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Old Nuclear Submarines Could Generate Clean Hydrogen



Who said that the nuclear age is over is not quite right. Nuclear weapons exist all over the world since WW2, and they are being stored in all kinds of places, including submarines. These nuclear supplies could give us extra energy at a price similar to oil, if not better.

Hydro Kevin published an interesting story on his blog about a letter written to him by a retired Apollo engineer, he calls Adrian F. This guy has a vision involving the use of nuclear submarines to generate hydrogen from seawater, and then transport it to the land.

I’ll take a quote from that letter on Kevin’s blog: “In my vision, the hydrogen is produced from sea water using state of the art high temperature nuclear reactors (like China is now building) cooled by sea water. On board production is done far out to sea away from population centers and sensitive eco systems. The government has large stock piles of nuclear material from the end of the cold war that can be converted to hydrogen. Nuclear waste can be recycled and or deposited in the safe depths of the Arctic Ocean where Russia has been safely doing so for years. With cheap clean nuclear power the hydrogen can be liquefied for efficient storage and distribution.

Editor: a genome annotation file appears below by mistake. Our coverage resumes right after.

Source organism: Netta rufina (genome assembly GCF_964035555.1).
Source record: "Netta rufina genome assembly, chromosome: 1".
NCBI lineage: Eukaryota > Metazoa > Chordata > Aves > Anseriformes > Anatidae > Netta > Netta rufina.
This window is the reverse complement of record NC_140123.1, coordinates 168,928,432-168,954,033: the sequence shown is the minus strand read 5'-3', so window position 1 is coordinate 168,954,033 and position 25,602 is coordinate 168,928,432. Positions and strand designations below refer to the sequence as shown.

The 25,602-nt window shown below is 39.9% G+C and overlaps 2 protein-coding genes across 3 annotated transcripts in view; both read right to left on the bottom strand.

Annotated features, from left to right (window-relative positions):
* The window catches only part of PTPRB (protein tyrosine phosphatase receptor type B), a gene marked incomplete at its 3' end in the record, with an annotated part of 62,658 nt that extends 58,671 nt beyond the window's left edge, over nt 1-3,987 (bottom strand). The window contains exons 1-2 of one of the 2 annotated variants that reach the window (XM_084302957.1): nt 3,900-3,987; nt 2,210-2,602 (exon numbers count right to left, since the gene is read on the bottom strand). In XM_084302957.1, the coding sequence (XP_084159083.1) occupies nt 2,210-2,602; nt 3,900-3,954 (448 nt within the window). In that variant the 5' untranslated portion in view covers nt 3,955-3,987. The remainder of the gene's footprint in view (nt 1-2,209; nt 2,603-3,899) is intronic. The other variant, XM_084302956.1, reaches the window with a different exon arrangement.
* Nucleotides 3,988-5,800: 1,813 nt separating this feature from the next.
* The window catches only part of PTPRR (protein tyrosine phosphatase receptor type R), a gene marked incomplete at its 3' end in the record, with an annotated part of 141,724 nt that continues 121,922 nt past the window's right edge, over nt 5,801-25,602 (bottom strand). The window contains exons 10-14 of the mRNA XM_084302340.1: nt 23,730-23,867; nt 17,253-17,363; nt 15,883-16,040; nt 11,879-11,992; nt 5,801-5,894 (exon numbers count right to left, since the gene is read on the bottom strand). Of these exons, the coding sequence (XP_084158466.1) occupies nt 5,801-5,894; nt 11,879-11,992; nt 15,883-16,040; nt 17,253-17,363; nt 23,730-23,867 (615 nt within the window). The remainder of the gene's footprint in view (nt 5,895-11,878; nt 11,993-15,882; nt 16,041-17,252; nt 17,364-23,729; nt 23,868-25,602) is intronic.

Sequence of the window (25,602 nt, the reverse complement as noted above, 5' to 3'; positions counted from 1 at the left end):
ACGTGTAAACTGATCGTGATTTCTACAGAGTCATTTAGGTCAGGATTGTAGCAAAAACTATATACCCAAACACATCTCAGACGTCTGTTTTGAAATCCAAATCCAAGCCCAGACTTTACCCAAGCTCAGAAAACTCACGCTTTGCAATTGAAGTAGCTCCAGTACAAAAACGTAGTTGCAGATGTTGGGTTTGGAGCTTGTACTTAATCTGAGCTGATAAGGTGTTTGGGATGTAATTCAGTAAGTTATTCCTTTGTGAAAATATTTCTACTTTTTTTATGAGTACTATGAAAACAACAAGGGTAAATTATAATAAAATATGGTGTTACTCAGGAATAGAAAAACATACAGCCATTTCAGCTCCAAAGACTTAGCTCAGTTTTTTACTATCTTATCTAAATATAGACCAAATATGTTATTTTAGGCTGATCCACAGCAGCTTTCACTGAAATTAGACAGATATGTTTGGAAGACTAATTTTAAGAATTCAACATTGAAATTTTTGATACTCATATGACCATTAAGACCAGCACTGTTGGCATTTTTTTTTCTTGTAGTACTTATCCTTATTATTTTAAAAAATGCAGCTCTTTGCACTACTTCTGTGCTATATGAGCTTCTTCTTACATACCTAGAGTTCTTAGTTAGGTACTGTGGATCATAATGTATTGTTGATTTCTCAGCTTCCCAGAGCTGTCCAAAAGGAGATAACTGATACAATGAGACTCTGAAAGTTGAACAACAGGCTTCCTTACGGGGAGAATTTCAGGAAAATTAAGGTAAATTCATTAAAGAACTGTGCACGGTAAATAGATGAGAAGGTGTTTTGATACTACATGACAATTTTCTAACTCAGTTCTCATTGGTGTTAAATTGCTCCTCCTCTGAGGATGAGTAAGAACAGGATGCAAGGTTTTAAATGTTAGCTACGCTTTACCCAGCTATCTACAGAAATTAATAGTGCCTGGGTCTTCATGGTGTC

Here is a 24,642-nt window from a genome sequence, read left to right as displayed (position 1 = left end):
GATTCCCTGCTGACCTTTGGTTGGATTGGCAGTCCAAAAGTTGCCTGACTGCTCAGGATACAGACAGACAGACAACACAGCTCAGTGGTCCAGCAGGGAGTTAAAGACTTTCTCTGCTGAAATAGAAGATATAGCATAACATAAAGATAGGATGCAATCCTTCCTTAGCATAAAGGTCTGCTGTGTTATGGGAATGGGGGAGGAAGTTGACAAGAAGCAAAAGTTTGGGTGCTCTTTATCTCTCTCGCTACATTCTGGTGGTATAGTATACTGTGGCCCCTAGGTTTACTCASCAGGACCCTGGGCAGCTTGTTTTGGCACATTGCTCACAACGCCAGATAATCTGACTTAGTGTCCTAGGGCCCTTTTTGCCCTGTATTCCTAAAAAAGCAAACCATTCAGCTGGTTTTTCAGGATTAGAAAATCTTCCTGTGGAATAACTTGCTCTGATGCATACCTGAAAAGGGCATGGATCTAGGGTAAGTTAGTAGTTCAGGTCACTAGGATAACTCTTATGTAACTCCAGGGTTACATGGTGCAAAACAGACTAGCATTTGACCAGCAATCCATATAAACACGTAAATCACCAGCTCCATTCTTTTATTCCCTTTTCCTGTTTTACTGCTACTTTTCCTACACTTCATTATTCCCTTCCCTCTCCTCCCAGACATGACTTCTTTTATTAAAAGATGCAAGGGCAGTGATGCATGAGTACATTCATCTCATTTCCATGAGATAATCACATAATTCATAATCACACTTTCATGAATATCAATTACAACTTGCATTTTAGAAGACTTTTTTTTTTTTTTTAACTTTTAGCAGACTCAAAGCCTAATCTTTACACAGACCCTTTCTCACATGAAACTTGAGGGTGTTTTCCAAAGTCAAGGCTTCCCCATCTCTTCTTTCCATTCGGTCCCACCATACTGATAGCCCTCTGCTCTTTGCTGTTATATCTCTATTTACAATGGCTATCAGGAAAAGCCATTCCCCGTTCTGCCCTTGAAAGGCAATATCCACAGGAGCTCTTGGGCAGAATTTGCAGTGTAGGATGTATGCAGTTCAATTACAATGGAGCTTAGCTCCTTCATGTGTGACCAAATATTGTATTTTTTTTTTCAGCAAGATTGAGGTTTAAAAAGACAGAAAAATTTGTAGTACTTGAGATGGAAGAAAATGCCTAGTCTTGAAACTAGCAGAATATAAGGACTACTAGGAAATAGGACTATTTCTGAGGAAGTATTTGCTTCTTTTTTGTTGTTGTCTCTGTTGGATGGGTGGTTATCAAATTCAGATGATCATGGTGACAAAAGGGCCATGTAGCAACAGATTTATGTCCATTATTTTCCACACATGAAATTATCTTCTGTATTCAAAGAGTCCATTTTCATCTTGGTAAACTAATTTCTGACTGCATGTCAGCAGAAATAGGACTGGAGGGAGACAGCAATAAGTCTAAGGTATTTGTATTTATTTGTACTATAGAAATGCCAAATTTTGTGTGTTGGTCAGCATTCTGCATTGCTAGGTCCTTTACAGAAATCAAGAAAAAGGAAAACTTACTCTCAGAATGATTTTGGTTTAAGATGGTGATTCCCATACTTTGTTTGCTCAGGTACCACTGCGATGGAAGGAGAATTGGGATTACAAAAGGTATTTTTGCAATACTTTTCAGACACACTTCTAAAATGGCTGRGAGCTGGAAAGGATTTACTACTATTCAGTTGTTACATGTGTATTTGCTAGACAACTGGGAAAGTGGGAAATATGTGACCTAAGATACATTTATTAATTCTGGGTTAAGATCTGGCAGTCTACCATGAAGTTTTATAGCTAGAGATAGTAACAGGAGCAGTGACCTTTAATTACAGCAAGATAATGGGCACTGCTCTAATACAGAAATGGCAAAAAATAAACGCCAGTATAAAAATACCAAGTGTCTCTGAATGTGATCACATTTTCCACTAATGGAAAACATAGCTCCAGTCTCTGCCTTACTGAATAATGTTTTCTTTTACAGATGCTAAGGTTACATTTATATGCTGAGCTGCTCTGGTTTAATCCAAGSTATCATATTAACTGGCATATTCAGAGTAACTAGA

“This relatively newly developed nuclear technology can produce energy to run our cars with the cost efficiency close to that of oil.( $1.50 / kg) This newer method described above could bring costs for production and distribution under $3 a gallon equivalent. Even factoring in the cost of uranium and enrichment.”

I’m not an expert in nuclear energy, but I guess the only real problem standing in this plan’s way is the governments involved and the political aspects. It’s like turning weapons into farming tools… it could be viable for a while… don’t know… What do you think about it?

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  1. It would be better if floating ocean nuclear power plants produced methanol instead of hydrogen, IMO. This could be done by utilizing portable CO2 extraction devices. Current concepts envision these portable devices being small enough to fit on a truck.

    Instead of trying to get permission for a nuclear powered vessel to dock at coastal ports, methanol could be unloaded to methanol transport tanker ships that dock with these oceanic nuclear power facilities. Then the methanol could be shipped to coastal ports all over the world.

    Some of the methanol could be converted into gasoline or dimethyl ether. Methanol could also be used to supply coastal cities with electric power.

    Or gasoline, methanol, diesel fuel, and jet fuel could be manufactured at the nuclear vessel before being transported by tankers to coastal ports.



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